“Music that’s one-dimensional never connects with people,” he says. “I grew up listening to a lot of Duke Ellington and even then I realised that his music was from elsewhere but it also had bits and pieces and sounds that I could recognise from my own life. And that was liberating because it’s allowed me to merge things from different sounds that I like and have ownership of that process.”
In person, as on stage, Kunene, also affectionately known as Bafo (brother), is evasive. He can go for hours in conversation without making much eye contact. Often when he performs he buries himself in the spotlights and looks straight ahead in what seems to be a meditative state. And always with a mischievous smile that proclaims: “This is my thing.” He employs the guitar as a medium for call and response between himself and the audience. On sets he can add entirely new riffs and impromptu adaptations of songs he has already written, depending on the mood of the audience.
During the time we spend together, it becomes clear that the guitar is an extension of Madala’s own personality: he picks it up and breaks into melody, often in mid-conversation, adding sound to the gaps words cannot reach. Where language fails, music will have to suffice.
“I’ve never been really good at talking because talking also requires that you listen and it’s very difficult to express yourself when you’re in dialogue with someone you don’t agree with. That’s why music is so important – it allows you to say things people don’t agree with in a way they like. It eases tensions in a way dialogue just can’t,” he says.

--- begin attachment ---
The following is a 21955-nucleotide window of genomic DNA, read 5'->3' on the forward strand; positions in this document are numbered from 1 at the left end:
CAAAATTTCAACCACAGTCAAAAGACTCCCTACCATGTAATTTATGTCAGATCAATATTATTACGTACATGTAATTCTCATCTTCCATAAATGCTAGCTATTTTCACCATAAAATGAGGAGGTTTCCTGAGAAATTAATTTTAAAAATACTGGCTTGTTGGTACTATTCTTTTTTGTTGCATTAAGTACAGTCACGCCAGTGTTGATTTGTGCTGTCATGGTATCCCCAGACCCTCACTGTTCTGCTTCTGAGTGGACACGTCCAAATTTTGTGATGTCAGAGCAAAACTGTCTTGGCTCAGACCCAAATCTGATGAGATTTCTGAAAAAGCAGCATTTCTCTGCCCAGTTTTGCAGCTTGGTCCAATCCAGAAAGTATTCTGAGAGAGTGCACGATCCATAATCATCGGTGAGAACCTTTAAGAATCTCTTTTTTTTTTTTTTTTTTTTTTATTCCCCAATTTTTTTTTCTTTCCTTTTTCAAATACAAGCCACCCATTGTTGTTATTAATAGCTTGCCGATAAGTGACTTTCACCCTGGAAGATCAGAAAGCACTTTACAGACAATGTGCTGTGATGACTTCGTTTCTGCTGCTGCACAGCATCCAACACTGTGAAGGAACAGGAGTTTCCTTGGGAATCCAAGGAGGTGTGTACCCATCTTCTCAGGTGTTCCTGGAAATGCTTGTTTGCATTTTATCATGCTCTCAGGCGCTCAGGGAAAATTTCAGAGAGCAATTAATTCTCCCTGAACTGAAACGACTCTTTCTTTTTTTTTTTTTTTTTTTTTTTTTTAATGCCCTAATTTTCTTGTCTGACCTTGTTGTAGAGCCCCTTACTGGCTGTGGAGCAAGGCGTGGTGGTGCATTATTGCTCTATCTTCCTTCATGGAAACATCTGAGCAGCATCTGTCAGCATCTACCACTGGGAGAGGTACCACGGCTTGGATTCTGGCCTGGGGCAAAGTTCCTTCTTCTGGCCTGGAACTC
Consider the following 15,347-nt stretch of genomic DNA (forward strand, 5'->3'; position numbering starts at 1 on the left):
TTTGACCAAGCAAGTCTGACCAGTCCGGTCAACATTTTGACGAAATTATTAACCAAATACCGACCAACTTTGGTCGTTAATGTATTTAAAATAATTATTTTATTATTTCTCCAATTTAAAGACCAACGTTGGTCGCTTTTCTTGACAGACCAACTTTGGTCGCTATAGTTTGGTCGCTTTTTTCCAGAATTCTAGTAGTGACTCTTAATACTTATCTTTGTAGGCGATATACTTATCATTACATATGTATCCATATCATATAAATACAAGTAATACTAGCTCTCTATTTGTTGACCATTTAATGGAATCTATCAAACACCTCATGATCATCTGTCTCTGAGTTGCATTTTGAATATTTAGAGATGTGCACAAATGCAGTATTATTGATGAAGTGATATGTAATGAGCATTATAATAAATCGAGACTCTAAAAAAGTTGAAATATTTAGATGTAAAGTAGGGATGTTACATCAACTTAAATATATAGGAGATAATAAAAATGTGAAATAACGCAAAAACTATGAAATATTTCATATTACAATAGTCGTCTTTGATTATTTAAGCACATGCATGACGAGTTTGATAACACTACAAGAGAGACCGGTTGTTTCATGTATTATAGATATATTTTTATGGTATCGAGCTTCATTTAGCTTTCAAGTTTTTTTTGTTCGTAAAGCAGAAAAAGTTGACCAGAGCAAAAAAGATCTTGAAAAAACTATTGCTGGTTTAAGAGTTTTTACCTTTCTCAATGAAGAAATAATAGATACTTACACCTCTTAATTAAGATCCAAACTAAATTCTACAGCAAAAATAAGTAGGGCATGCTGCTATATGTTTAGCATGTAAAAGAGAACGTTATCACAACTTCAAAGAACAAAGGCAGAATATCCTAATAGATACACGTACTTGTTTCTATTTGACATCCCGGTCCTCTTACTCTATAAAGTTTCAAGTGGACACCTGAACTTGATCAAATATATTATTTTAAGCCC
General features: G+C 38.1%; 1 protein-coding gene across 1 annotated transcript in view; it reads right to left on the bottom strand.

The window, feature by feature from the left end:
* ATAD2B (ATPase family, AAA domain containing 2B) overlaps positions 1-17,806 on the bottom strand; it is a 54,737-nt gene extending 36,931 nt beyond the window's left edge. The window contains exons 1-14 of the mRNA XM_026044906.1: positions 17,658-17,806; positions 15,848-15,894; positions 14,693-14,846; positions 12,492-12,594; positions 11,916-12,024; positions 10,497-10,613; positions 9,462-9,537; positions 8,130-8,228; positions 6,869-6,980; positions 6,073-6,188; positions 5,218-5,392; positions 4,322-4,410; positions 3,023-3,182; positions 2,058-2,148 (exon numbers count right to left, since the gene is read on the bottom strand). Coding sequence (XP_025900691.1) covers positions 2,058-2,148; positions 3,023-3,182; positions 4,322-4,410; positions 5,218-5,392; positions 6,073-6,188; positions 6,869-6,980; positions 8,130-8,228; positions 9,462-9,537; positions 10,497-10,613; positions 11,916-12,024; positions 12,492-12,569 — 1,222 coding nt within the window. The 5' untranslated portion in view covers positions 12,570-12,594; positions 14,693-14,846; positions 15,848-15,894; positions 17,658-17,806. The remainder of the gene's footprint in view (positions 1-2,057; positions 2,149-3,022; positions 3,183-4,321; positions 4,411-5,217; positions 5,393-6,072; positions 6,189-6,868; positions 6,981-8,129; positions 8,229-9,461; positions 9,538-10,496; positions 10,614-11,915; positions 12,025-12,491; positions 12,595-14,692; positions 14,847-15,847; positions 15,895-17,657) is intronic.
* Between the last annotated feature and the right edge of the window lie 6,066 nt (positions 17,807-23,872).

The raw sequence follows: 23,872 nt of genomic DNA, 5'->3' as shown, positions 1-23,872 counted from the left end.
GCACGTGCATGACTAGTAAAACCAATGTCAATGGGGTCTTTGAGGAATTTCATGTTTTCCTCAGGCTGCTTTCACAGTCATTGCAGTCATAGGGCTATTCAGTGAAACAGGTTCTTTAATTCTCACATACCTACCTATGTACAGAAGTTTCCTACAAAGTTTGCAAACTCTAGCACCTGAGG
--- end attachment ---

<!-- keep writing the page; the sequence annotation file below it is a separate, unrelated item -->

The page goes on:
Although a figure of relative anonymity, Kunene is somehow able to get artists to rally around for projects or causes he believes in. Friendships like those he shares with Guy Buttery and Bafana Nhlapho have ensured that he remains active. Recently he’s been recording some new material with BLK JKS drummer Tshepang Ramoba.
A father of nine, Kunene confesses that he doesn’t want to die broke like so many of his musical peers and that’s why he continues to work so hard. These days he doesn’t gig a lot but he gigs better than many.
On an almost yearly basis, he is able to secure tour dates across the seas at festivals in countries such as Germany, the United States, Switzerland and France. At home he is a staple diet in manicured spaces such as Durban’s KZNSA Gallery as well as the Elizabeth Sneddon Theatre at the University of KwaZulu-Natal.
Anywhere will do to keep his unique brand of the blues alive.